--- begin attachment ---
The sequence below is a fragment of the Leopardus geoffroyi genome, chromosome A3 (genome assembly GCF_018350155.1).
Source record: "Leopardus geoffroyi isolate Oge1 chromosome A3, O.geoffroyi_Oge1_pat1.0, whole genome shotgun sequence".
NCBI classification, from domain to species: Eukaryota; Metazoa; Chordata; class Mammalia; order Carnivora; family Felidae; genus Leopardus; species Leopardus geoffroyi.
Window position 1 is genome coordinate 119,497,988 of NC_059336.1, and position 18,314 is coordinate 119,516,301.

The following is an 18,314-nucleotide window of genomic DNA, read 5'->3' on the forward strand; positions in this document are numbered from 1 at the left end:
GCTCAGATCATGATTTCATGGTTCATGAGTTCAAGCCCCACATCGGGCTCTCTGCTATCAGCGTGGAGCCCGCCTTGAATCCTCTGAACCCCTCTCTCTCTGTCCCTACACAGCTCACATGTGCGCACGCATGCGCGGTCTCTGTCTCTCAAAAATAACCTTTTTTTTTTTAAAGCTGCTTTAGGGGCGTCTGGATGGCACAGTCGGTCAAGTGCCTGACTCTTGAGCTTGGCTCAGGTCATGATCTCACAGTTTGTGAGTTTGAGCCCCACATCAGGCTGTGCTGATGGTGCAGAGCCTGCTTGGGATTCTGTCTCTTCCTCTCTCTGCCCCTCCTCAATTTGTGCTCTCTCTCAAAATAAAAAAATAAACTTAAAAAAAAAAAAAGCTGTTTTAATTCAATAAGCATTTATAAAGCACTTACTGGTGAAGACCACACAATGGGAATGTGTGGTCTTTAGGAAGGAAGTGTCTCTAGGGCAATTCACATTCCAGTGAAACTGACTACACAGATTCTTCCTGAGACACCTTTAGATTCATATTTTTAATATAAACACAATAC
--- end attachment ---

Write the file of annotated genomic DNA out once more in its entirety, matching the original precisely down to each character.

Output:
The sequence below is a fragment of the Leopardus geoffroyi genome, chromosome A3 (genome assembly GCF_018350155.1).
Source record: "Leopardus geoffroyi isolate Oge1 chromosome A3, O.geoffroyi_Oge1_pat1.0, whole genome shotgun sequence".
NCBI classification, from domain to species: Eukaryota; Metazoa; Chordata; class Mammalia; order Carnivora; family Felidae; genus Leopardus; species Leopardus geoffroyi.
Window position 1 is genome coordinate 119,497,988 of NC_059336.1, and position 18,314 is coordinate 119,516,301.

The following is an 18,314-nucleotide window of genomic DNA, read 5'->3' on the forward strand; positions in this document are numbered from 1 at the left end:
GCTCAGATCATGATTTCATGGTTCATGAGTTCAAGCCCCACATCGGGCTCTCTGCTATCAGCGTGGAGCCCGCCTTGAATCCTCTGAACCCCTCTCTCTCTGTCCCTACACAGCTCACATGTGCGCACGCATGCGCGGTCTCTGTCTCTCAAAAATAACCTTTTTTTTTTTAAAGCTGCTTTAGGGGCGTCTGGATGGCACAGTCGGTCAAGTGCCTGACTCTTGAGCTTGGCTCAGGTCATGATCTCACAGTTTGTGAGTTTGAGCCCCACATCAGGCTGTGCTGATGGTGCAGAGCCTGCTTGGGATTCTGTCTCTTCCTCTCTCTGCCCCTCCTCAATTTGTGCTCTCTCTCAAAATAAAAAAATAAACTTAAAAAAAAAAAAAGCTGTTTTAATTCAATAAGCATTTATAAAGCACTTACTGGTGAAGACCACACAATGGGAATGTGTGGTCTTTAGGAAGGAAGTGTCTCTAGGGCAATTCACATTCCAGTGAAACTGACTACACAGATTCTTCCTGAGACACCTTTAGATTCATATTTTTAATATAAACACAATAC